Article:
Disappointment is an inevitable fact of life. We're human, we feel emotions. And because we're imperfect souls with free will, we are bound to come across conflict and disappointment in our lifetime. Depending on your state of mind at the time, that feeling can be hard to overcome. It can be the straw that breaks the camel's back. Other times, it can roll right off your shoulders, with little more than a mental shake.
It's the "last straw" variety I've been thinking about lately. No different than anyone else, I've had times when I felt as if I'd been given a raw deal. I've sat around, feeling sorry for myself, wondering "why me?" Eventually, I'd pick myself up, wipe my tears, and move on. I think pity parties are good and appropriate, when thrown in moderation. Sometimes it's good to just let go and wallow for a moment. And being the self-centered creatures we're inclined towards being, a pity party is the easiest kind to throw. It's the picking ourselves up and moving on that we seem to have trouble with.
Which leads me to today's original thought. I've got an idea that the key to managing life's disappointments is Control. It seems like the most successful individuals--those who have triumphed despite life's disappointments--are those who have faced their challenges with an arsenal of coping skills. Skills that allow them to take control of their disappointment and transform it into something productive or meaningful. Without any sense of control, life's disappointments can become magnified and debilitating. It is Control that allows us to rebound from life's curve balls. Control allows us to feel empowered. It creates a calm purpose, as well as a sense of hope. And it motivates us to move forward.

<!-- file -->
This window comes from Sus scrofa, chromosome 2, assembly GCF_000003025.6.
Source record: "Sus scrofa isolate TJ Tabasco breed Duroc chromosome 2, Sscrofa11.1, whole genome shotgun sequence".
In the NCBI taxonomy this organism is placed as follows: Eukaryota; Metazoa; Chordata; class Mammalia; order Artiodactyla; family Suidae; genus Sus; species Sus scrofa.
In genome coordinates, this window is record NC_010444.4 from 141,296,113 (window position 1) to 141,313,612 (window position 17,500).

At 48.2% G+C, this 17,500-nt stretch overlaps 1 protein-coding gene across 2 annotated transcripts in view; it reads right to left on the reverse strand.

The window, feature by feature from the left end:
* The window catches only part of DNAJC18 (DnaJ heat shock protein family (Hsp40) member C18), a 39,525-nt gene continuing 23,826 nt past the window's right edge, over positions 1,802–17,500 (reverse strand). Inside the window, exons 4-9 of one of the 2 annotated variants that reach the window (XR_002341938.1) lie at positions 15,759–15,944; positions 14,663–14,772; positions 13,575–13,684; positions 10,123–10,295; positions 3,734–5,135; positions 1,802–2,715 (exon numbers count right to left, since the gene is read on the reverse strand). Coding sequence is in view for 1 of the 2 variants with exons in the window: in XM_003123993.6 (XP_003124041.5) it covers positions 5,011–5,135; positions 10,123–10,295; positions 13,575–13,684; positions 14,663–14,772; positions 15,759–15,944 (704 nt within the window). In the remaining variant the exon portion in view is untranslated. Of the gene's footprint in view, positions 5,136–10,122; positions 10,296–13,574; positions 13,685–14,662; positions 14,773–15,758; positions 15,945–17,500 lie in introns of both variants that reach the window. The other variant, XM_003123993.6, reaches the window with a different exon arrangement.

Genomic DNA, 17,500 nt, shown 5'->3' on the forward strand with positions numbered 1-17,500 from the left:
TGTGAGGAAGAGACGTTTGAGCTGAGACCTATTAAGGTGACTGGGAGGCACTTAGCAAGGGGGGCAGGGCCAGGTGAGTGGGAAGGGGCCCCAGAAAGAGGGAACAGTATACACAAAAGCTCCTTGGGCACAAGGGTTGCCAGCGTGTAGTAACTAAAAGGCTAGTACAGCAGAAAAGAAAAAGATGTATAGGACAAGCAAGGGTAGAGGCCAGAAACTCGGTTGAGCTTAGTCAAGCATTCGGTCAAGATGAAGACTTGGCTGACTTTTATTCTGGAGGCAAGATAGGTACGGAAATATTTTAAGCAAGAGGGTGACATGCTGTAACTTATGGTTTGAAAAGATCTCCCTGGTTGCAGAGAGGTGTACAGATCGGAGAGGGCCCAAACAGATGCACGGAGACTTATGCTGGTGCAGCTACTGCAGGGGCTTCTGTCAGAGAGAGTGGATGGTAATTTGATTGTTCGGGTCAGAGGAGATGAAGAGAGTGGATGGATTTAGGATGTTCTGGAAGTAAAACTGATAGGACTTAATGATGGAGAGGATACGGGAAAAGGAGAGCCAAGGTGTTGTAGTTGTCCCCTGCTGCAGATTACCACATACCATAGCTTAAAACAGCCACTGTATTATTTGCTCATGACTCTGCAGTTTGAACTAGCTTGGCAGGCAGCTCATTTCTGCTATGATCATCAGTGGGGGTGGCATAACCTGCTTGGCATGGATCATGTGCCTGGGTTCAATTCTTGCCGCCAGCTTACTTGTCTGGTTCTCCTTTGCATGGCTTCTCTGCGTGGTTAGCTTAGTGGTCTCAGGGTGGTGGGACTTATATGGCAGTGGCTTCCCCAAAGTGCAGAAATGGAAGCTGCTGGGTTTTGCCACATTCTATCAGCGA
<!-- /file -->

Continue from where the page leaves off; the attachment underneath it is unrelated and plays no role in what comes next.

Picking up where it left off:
But how do you transform those negative feelings? I don't know. Sometimes life gets so overwhelming that knowing what you need to do isn't enough. Emotions are such weird things. They can work for you and they can work against you. How easy life would be if we could turn them up and down, like we do the bass and treble on our car stereo. Then we could adjust ourselves to give us just enough kick in the pants needed to keep us moving forward.
I like the expression "making gatorade out of gators." My challenges feel more like alligators than lemons. And since we're speaking metaphorically, Gatorade is also more replenishing than lemonade. Now if only I knew the recipe...